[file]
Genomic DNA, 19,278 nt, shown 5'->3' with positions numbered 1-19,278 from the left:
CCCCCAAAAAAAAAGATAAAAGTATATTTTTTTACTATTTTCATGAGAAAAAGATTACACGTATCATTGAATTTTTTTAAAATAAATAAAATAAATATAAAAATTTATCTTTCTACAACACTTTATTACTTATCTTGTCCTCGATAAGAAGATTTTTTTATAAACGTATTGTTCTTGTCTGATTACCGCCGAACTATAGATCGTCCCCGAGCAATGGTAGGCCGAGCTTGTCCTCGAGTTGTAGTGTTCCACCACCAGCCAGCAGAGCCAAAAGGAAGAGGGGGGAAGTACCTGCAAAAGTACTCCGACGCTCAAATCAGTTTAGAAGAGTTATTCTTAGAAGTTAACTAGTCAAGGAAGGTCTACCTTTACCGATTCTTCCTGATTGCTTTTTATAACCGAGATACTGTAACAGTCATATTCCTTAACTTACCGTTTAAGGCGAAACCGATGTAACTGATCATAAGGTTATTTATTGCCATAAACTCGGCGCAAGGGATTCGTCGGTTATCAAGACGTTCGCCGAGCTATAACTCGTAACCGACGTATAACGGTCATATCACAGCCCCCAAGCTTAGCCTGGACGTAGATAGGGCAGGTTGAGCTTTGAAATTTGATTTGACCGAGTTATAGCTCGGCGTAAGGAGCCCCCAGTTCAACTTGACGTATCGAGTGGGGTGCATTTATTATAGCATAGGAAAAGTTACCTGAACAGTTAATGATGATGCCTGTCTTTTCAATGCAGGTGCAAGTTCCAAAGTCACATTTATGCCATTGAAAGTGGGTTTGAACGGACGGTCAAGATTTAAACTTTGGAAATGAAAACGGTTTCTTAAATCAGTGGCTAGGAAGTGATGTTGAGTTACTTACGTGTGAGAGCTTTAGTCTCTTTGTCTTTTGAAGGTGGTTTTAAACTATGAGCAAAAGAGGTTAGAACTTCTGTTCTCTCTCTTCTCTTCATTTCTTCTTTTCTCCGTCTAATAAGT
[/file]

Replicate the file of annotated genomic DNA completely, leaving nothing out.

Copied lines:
Genomic DNA, 19,278 nt, shown 5'->3' with positions numbered 1-19,278 from the left:
CCCCCAAAAAAAAAGATAAAAGTATATTTTTTTACTATTTTCATGAGAAAAAGATTACACGTATCATTGAATTTTTTTAAAATAAATAAAATAAATATAAAAATTTATCTTTCTACAACACTTTATTACTTATCTTGTCCTCGATAAGAAGATTTTTTTATAAACGTATTGTTCTTGTCTGATTACCGCCGAACTATAGATCGTCCCCGAGCAATGGTAGGCCGAGCTTGTCCTCGAGTTGTAGTGTTCCACCACCAGCCAGCAGAGCCAAAAGGAAGAGGGGGGAAGTACCTGCAAAAGTACTCCGACGCTCAAATCAGTTTAGAAGAGTTATTCTTAGAAGTTAACTAGTCAAGGAAGGTCTACCTTTACCGATTCTTCCTGATTGCTTTTTATAACCGAGATACTGTAACAGTCATATTCCTTAACTTACCGTTTAAGGCGAAACCGATGTAACTGATCATAAGGTTATTTATTGCCATAAACTCGGCGCAAGGGATTCGTCGGTTATCAAGACGTTCGCCGAGCTATAACTCGTAACCGACGTATAACGGTCATATCACAGCCCCCAAGCTTAGCCTGGACGTAGATAGGGCAGGTTGAGCTTTGAAATTTGATTTGACCGAGTTATAGCTCGGCGTAAGGAGCCCCCAGTTCAACTTGACGTATCGAGTGGGGTGCATTTATTATAGCATAGGAAAAGTTACCTGAACAGTTAATGATGATGCCTGTCTTTTCAATGCAGGTGCAAGTTCCAAAGTCACATTTATGCCATTGAAAGTGGGTTTGAACGGACGGTCAAGATTTAAACTTTGGAAATGAAAACGGTTTCTTAAATCAGTGGCTAGGAAGTGATGTTGAGTTACTTACGTGTGAGAGCTTTAGTCTCTTTGTCTTTTGAAGGTGGTTTTAAACTATGAGCAAAAGAGGTTAGAACTTCTGTTCTCTCTCTTCTCTTCATTTCTTCTTTTCTCCGTCTAATAAGT